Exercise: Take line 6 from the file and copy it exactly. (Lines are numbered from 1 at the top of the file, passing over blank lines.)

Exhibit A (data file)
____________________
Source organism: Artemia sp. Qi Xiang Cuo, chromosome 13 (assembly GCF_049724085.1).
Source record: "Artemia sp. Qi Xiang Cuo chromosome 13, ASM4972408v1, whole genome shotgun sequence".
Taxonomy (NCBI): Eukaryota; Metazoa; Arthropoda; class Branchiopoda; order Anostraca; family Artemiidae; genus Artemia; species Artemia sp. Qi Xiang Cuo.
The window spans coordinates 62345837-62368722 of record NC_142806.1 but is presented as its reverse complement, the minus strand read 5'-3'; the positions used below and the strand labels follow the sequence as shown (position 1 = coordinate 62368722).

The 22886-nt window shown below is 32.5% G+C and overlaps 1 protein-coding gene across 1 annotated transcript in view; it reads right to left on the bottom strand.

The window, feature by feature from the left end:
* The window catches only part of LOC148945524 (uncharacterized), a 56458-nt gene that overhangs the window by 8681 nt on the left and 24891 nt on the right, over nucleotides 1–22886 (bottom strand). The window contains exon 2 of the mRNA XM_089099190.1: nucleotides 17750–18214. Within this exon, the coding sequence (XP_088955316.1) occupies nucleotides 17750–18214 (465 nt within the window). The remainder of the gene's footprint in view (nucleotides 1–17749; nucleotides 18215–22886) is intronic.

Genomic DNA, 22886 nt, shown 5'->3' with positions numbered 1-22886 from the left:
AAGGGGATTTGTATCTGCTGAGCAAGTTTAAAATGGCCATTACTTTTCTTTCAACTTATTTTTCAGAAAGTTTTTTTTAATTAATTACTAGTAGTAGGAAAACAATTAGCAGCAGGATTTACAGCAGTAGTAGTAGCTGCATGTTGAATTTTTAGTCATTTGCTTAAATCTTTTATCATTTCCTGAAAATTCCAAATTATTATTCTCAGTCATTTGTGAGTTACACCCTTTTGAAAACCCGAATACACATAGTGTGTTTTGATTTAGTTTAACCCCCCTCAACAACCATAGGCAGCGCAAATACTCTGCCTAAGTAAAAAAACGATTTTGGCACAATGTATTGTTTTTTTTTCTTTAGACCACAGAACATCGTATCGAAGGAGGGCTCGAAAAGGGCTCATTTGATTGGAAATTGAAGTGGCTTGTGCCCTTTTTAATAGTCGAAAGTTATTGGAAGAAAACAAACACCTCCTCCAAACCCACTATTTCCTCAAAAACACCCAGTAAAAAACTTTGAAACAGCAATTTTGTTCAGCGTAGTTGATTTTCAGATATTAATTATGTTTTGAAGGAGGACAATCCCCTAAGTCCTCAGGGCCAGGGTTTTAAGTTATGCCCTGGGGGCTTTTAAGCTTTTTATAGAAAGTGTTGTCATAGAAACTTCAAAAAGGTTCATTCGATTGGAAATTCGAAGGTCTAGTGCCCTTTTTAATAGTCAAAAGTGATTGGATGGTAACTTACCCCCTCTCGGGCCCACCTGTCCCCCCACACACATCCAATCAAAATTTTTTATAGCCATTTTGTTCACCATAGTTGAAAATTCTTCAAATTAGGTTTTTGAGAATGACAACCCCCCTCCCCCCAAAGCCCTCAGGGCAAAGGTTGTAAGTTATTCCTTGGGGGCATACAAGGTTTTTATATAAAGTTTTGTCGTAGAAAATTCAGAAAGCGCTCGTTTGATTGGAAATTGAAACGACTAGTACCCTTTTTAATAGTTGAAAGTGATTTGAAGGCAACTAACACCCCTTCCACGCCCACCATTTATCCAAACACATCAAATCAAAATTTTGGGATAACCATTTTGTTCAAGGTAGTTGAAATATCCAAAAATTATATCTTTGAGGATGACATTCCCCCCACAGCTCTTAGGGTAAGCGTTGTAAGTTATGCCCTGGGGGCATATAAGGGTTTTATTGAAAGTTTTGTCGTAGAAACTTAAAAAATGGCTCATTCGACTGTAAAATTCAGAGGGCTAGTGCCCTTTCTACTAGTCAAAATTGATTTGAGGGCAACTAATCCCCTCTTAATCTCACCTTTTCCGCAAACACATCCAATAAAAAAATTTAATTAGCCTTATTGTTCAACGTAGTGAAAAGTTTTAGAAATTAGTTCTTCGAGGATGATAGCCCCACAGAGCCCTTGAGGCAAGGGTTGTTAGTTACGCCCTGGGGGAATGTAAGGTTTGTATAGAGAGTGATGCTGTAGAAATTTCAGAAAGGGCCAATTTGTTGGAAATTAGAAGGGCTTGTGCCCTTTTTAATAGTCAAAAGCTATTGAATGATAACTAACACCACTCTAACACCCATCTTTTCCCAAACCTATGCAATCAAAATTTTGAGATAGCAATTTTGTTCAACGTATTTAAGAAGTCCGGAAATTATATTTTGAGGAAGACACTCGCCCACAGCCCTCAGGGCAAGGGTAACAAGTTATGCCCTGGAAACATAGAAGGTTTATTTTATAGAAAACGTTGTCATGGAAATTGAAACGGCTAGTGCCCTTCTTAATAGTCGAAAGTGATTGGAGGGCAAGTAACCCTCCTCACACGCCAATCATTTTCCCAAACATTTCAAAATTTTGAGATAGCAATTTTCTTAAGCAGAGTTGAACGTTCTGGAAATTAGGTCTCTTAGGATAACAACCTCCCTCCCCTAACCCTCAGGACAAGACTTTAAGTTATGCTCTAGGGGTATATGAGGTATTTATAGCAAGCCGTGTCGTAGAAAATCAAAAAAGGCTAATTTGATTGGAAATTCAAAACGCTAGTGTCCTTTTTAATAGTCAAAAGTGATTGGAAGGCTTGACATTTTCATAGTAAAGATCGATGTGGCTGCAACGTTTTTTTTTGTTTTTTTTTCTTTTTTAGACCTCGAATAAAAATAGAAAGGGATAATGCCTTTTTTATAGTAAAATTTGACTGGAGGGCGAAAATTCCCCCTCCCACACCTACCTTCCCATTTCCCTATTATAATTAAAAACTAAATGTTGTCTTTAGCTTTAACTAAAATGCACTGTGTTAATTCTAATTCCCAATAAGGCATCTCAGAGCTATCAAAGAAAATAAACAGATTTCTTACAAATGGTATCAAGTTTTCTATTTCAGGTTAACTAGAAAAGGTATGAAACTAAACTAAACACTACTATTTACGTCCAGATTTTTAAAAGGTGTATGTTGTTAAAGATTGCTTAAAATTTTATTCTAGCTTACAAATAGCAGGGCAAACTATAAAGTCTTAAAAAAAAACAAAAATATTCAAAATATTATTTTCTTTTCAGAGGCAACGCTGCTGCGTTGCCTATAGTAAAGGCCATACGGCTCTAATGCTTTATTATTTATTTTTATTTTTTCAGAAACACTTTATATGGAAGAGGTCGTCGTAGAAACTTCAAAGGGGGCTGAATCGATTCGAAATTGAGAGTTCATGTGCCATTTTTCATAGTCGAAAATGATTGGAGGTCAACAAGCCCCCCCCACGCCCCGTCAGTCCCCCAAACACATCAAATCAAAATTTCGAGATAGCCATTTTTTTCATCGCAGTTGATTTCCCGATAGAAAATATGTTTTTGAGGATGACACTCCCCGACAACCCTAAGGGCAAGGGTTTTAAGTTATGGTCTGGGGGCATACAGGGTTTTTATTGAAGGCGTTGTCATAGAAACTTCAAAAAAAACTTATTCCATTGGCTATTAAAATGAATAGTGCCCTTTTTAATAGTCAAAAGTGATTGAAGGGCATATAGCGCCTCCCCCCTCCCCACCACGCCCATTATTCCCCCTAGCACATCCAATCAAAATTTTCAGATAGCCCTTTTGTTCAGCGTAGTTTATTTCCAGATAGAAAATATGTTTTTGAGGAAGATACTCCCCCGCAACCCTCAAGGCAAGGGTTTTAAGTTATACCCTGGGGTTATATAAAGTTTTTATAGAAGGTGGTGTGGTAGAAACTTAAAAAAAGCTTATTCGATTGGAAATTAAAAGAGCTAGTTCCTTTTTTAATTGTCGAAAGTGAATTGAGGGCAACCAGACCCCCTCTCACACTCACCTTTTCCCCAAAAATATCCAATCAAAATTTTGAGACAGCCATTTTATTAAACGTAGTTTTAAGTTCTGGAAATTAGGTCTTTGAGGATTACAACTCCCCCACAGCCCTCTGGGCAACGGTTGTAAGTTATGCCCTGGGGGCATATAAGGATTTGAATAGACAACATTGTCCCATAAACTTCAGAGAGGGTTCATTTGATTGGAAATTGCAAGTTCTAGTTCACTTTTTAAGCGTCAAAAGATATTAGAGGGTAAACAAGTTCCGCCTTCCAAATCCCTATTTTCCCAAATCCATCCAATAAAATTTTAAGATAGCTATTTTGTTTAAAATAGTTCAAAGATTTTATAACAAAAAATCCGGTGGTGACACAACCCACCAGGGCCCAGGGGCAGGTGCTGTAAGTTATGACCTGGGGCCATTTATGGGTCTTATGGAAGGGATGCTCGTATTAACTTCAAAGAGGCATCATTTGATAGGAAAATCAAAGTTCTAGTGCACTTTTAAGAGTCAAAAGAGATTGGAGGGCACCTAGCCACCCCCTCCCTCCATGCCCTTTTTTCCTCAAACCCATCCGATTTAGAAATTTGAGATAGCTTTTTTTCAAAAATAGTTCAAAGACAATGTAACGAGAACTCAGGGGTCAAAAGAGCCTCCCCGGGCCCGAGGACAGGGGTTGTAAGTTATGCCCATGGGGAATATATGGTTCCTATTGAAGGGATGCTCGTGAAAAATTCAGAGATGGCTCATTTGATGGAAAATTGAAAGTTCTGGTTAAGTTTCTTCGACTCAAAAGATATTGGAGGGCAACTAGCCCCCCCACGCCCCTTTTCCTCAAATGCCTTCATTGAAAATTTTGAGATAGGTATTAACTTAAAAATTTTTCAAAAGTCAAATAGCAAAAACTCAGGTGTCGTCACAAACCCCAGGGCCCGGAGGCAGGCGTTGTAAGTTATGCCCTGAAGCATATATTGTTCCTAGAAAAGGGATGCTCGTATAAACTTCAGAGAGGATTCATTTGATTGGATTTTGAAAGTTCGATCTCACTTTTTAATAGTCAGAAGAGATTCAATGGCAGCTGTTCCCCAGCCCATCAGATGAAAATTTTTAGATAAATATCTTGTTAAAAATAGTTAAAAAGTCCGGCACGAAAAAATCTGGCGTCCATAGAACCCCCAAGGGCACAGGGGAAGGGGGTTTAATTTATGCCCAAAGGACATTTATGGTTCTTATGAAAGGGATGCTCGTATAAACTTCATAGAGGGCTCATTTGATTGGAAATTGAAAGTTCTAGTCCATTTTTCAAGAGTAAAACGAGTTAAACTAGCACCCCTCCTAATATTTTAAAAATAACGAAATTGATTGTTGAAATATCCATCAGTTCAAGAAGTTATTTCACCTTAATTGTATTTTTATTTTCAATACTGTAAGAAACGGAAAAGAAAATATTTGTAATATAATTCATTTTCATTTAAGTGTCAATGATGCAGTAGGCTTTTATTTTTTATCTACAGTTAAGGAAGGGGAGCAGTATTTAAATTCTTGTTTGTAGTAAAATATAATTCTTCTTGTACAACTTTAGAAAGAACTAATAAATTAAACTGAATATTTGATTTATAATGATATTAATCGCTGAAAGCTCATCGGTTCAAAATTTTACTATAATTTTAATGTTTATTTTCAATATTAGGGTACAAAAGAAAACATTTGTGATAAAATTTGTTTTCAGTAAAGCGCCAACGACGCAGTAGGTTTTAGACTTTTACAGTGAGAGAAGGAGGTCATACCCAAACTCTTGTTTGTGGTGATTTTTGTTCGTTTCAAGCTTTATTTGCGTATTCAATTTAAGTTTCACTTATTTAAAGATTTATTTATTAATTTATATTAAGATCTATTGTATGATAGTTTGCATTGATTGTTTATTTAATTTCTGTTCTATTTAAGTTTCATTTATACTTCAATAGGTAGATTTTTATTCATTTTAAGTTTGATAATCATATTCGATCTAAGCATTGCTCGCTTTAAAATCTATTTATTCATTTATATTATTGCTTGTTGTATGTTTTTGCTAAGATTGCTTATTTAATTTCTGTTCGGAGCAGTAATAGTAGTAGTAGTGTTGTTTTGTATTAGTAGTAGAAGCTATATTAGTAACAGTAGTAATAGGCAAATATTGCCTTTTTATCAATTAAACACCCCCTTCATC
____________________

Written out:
The window, feature by feature from the left end: